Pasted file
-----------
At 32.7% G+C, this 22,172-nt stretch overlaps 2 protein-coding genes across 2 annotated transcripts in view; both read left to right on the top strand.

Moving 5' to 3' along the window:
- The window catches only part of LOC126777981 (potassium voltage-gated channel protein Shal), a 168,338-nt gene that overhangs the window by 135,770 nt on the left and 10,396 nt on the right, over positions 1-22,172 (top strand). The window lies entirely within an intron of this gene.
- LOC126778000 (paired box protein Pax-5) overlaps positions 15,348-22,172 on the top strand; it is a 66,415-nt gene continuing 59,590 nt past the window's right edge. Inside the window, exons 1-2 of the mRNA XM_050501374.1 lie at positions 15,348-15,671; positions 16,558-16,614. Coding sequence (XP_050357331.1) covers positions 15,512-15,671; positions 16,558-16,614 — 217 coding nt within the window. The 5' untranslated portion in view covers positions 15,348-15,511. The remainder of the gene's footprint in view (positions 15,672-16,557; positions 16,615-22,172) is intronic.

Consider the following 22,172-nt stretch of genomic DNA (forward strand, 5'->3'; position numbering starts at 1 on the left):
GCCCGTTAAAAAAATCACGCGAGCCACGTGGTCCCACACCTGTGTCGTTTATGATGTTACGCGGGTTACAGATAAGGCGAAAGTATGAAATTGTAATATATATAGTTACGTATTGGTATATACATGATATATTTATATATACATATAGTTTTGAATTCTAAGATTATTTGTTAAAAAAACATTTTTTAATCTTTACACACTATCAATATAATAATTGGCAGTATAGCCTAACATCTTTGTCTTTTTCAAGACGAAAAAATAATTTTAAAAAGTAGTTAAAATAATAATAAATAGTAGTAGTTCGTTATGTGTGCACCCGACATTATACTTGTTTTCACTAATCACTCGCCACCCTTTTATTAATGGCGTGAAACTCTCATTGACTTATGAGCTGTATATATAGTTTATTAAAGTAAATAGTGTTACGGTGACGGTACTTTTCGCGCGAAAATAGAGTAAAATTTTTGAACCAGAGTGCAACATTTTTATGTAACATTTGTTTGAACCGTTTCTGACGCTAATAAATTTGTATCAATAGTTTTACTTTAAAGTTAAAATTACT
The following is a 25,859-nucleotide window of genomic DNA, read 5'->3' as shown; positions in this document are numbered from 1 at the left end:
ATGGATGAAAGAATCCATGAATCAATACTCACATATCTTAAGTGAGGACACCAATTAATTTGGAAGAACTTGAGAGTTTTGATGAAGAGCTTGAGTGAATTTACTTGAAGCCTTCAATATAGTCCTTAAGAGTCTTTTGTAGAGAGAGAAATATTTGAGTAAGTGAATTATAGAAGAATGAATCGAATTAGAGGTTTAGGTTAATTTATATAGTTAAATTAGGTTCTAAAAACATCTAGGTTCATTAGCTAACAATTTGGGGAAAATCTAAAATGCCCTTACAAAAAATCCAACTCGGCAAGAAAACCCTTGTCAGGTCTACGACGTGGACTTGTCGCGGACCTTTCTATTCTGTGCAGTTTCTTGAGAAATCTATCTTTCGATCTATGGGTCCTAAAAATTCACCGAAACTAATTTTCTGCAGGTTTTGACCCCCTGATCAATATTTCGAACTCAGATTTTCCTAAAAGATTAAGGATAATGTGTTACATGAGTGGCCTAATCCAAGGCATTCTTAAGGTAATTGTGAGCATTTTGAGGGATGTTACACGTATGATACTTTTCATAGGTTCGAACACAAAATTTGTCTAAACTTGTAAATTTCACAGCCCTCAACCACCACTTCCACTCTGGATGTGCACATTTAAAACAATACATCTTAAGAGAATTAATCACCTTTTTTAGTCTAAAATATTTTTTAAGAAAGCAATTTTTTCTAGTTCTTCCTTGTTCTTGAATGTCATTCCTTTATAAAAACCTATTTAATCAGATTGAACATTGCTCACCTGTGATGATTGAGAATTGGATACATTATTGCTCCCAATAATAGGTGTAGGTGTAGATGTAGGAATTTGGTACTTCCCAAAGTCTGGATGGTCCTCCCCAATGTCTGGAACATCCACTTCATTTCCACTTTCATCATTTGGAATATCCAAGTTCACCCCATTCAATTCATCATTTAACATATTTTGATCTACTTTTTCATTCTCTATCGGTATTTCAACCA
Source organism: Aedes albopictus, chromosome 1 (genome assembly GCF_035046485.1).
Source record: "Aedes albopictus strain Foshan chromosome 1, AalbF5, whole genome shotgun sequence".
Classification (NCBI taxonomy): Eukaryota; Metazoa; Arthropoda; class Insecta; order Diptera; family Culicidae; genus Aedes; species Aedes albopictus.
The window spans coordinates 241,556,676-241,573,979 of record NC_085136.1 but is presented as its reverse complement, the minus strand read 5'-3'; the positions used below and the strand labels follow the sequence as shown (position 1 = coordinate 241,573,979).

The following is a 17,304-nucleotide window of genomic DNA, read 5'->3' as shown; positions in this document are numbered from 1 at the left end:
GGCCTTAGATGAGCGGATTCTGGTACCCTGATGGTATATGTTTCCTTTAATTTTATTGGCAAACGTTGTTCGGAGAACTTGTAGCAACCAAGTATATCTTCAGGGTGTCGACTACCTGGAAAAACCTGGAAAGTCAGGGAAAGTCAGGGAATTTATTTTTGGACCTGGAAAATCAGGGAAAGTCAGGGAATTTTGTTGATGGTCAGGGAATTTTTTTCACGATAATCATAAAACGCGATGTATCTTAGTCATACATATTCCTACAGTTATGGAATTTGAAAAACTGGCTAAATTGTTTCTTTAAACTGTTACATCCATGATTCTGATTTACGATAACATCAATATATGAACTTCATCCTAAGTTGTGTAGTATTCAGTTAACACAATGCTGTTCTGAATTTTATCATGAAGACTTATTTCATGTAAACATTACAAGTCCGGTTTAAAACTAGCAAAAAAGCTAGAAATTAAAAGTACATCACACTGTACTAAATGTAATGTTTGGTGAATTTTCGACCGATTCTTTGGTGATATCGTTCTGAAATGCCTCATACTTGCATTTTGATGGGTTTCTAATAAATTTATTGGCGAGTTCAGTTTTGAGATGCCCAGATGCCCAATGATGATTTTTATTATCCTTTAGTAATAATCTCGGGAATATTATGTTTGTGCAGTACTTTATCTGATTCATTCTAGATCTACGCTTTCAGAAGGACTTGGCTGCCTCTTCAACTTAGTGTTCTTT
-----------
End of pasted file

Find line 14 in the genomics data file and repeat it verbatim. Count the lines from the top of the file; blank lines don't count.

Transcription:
GGCCTTAGATGAGCGGATTCTGGTACCCTGATGGTATATGTTTCCTTTAATTTTATTGGCAAACGTTGTTCGGAGAACTTGTAGCAACCAAGTATATCTTCAGGGTGTCGACTACCTGGAAAAACCTGGAAAGTCAGGGAAAGTCAGGGAATTTATTTTTGGACCTGGAAAATCAGGGAAAGTCAGGGAATTTTGTTGATGGTCAGGGAATTTTTTTCACGATAATCATAAAACGCGATGTATCTTAGTCATACATATTCCTACAGTTATGGAATTTGAAAAACTGGCTAAATTGTTTCTTTAAACTGTTACATCCATGATTCTGATTTACGATAACATCAATATATGAACTTCATCCTAAGTTGTGTAGTATTCAGTTAACACAATGCTGTTCTGAATTTTATCATGAAGACTTATTTCATGTAAACATTACAAGTCCGGTTTAAAACTAGCAAAAAAGCTAGAAATTAAAAGTACATCACACTGTACTAAATGTAATGTTTGGTGAATTTTCGACCGATTCTTTGGTGATATCGTTCTGAAATGCCTCATACTTGCATTTTGATGGGTTTCTAATAAATTTATTGGCGAGTTCAGTTTTGAGATGCCCAGATGCCCAATGATGATTTTTATTATCCTTTAGTAATAATCTCGGGAATATTATGTTTGTGCAGTACTTTATCTGATTCATTCTAGATCTACGCTTTCAGAAGGACTTGGCTGCCTCTTCAACTTAGTGTTCTTT